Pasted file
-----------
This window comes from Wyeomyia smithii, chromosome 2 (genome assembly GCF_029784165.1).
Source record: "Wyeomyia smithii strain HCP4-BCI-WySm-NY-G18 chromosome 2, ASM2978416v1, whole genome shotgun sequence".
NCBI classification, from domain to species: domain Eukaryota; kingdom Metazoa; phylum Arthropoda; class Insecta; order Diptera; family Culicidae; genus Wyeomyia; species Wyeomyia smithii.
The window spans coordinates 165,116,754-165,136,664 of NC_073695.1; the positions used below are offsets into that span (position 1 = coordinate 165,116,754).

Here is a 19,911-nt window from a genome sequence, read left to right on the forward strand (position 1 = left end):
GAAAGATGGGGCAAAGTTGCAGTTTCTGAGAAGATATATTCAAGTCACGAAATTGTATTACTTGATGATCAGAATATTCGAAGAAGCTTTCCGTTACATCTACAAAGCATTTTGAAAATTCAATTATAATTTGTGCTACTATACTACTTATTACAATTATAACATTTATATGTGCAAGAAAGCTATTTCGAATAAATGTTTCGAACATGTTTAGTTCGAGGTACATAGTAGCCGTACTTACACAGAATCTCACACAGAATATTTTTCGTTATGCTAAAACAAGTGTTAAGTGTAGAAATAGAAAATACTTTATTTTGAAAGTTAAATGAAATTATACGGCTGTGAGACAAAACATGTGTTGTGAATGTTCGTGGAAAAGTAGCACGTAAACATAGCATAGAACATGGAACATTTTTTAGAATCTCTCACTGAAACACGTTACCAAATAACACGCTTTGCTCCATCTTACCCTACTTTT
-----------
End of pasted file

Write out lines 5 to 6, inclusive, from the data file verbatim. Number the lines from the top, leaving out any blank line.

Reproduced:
Here is a 19,911-nt window from a genome sequence, read left to right on the forward strand (position 1 = left end):
GAAAGATGGGGCAAAGTTGCAGTTTCTGAGAAGATATATTCAAGTCACGAAATTGTATTACTTGATGATCAGAATATTCGAAGAAGCTTTCCGTTACATCTACAAAGCATTTTGAAAATTCAATTATAATTTGTGCTACTATACTACTTATTACAATTATAACATTTATATGTGCAAGAAAGCTATTTCGAATAAATGTTTCGAACATGTTTAGTTCGAGGTACATAGTAGCCGTACTTACACAGAATCTCACACAGAATATTTTTCGTTATGCTAAAACAAGTGTTAAGTGTAGAAATAGAAAATACTTTATTTTGAAAGTTAAATGAAATTATACGGCTGTGAGACAAAACATGTGTTGTGAATGTTCGTGGAAAAGTAGCACGTAAACATAGCATAGAACATGGAACATTTTTTAGAATCTCTCACTGAAACACGTTACCAAATAACACGCTTTGCTCCATCTTACCCTACTTTT